Bread #4: No-knead Turkish Bread
For this week I delved into flatbread territory, a venture that proved to be rewarding in the way of eating, of course, but also in contemplating the bread’s significance within the realm of Turkish culture. But before I get to that, I’ll ask that you please click on the name of the bread and follow the link to the recipe. I promise you will be treated to a wonderful and, again, easy recipe (I’m working my way up to the more challenging fare) that gratifies both the body and soul to amazing degrees. Mine, as you can see below, does not have the color or shape of the one found in the recipe but the taste, at least, was as described—fluffy despite being flat and also very delicious.
It also paired nicely with both something as simple as garlic hummus and something a bit more complex flavor-wise like a delectable fish and clam stew with saffron, peppers, and almonds
Now one of the very beautiful things about this bread, aside from the satisfying taste of it, is how deeply engrained it is into the culture and religion of Turkey. In fact, bread in Turkey is considered so sacred that just the mere act of touching bread becomes a vow to honor it. To show any disregard to bread is not only considered an insult to Allah but foodgoes against a moral and ethical code rooted in a mutual sense obligation and respect for all individuals. For instance, throwing away a piece of perfectly good bread would be dishonoring the divine Creator as the main source of its existence and failing to consider individuals who are often unable to afford buying bread for themselves. For this reason, bread that’s fallen to the ground is to be picked up, kissed, blessed with “Bismillah” (In the name of Allah) and moved to in a higher, cleaner place. The blessing “Bismallah” is also bestowed on the bread moments before it is put into the oven to bake in order to ensure every loaf of bread is made holy in the name of Allah. This respect of bread and the people who consume it even extends to a tradition dating back to the Ottoman Empire where bread that would otherwise be uneaten or unbought at the end of the day, is left on shelves and hung on hooks outside of homes and bakeries for all those who haven’t the means of paying for it to freely take. In this arrangement, the giver does not indulge in self-congratulations and the receiver can be nourished without sacrificing any dignity or pride. The tradition holds everyone, no matter their circumstances, as equal and deserving of the greatest respect.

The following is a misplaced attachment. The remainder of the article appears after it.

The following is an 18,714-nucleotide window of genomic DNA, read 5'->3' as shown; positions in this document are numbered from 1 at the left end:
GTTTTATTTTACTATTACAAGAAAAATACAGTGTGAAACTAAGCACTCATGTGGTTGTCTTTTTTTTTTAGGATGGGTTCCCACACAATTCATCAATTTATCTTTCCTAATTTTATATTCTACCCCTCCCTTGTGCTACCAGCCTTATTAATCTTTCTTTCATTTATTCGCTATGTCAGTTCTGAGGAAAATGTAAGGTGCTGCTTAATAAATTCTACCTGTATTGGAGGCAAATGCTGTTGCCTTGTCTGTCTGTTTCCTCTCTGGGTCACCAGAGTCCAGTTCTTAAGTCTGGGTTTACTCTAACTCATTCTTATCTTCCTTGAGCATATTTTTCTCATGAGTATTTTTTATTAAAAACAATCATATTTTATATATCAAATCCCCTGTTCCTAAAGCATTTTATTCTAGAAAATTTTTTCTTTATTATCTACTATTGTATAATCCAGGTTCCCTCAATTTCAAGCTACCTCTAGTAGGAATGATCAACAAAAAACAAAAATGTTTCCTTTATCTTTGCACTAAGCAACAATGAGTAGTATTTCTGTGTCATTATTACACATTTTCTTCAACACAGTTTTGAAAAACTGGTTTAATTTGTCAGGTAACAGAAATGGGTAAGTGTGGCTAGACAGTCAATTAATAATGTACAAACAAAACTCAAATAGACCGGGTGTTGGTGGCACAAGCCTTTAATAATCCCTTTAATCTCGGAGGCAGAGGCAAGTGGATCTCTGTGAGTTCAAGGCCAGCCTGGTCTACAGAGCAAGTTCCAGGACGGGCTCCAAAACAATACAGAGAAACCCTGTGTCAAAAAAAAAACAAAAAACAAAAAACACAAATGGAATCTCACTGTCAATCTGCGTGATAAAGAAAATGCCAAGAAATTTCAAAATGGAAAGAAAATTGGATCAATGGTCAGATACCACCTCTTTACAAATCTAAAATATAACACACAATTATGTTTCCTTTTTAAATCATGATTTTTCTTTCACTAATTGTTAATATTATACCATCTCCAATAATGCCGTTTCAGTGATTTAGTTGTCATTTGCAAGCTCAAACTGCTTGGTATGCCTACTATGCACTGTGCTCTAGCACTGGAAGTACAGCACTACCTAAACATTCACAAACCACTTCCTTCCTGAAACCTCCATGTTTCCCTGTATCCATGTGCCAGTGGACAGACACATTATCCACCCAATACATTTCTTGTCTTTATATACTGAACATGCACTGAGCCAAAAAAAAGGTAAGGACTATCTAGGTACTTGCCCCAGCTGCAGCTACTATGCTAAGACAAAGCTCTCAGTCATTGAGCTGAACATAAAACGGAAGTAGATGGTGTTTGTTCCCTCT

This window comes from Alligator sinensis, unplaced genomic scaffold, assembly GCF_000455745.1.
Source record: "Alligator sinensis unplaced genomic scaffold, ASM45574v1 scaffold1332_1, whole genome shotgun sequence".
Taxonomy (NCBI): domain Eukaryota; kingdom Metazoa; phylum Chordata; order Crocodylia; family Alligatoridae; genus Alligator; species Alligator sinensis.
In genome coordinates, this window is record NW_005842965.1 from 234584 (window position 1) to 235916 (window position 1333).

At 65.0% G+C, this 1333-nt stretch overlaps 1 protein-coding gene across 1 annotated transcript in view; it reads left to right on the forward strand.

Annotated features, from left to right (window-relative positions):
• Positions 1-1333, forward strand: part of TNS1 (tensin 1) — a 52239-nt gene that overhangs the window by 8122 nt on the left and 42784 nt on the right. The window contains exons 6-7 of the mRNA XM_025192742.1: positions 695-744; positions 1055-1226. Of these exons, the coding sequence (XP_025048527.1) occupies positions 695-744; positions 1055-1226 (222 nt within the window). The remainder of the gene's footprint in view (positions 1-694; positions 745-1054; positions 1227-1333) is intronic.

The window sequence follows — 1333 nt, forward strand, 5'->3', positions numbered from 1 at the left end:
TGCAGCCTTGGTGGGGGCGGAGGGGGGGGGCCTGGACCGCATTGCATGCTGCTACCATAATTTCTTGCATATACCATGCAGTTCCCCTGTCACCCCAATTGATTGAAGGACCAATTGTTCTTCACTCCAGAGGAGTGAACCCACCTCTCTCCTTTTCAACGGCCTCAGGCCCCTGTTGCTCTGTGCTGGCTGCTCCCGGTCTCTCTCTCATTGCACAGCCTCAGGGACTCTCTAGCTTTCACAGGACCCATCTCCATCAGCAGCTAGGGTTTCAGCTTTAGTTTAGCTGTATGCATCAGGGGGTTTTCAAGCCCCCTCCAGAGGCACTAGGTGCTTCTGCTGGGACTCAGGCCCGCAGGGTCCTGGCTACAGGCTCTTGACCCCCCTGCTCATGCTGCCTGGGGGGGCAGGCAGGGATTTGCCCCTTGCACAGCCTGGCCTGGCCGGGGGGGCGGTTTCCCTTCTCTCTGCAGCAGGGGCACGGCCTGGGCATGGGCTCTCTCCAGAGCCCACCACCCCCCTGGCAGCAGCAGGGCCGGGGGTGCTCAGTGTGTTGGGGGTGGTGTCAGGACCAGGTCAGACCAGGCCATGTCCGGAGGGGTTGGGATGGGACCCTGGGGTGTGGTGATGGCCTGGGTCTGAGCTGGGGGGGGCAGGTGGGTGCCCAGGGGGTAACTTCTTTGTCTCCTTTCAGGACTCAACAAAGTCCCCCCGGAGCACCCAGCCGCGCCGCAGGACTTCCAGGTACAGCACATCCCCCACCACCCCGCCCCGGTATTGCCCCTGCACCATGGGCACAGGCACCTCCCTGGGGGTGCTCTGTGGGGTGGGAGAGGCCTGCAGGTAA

Though the tradition has become less common over time, there are whole regions of Turkey, like the Bagcilar district of Istanbul, that seek to revive it in full, encouraging people to visit bakeries and buy several loaves at a time to hang outside of shops so the poor can take freely without fear of being judged or embarrassed. To date, “one hundred and forty bakeries across the area placed baskets and posters in their premises to be filled with paid-for loaves for the poor (Kaymak).” Here’s a link to the article describing the progress they’ve made.
A truly inspiring feat.
So, with that introduction and in honor of Turkish bread, I give to you a poem, drawing inspiration from the Turkish tradition of….
The rebellious cry of the unfed
The tightened gut aching to be liberated from want
The shrunken stomach screaming to be satisfied
No longer nagged by the pull of
empty space calling thunder to bolt
The rolling tide forced to crawl before the crash
Crawl with its belly to the floor
mouth open to the desert grit
Grated earth popping between it’s teeth
Tongue stripped into silence by
sharp corners of shifted ground
The golden loaves lining the shop corner shelves
hanging on hat racks and window fences
wafting sweet warmth through the streets with
whispers of welcome and
pleas that all people stand proud in their presence:
the rich, the poor, the humble and unheard
For all souls to flow into one
mirroring the milk of million mothers as they
feed the new born sun and
restore songs of blessing to
the beaten tongue
We give to thee,
open and free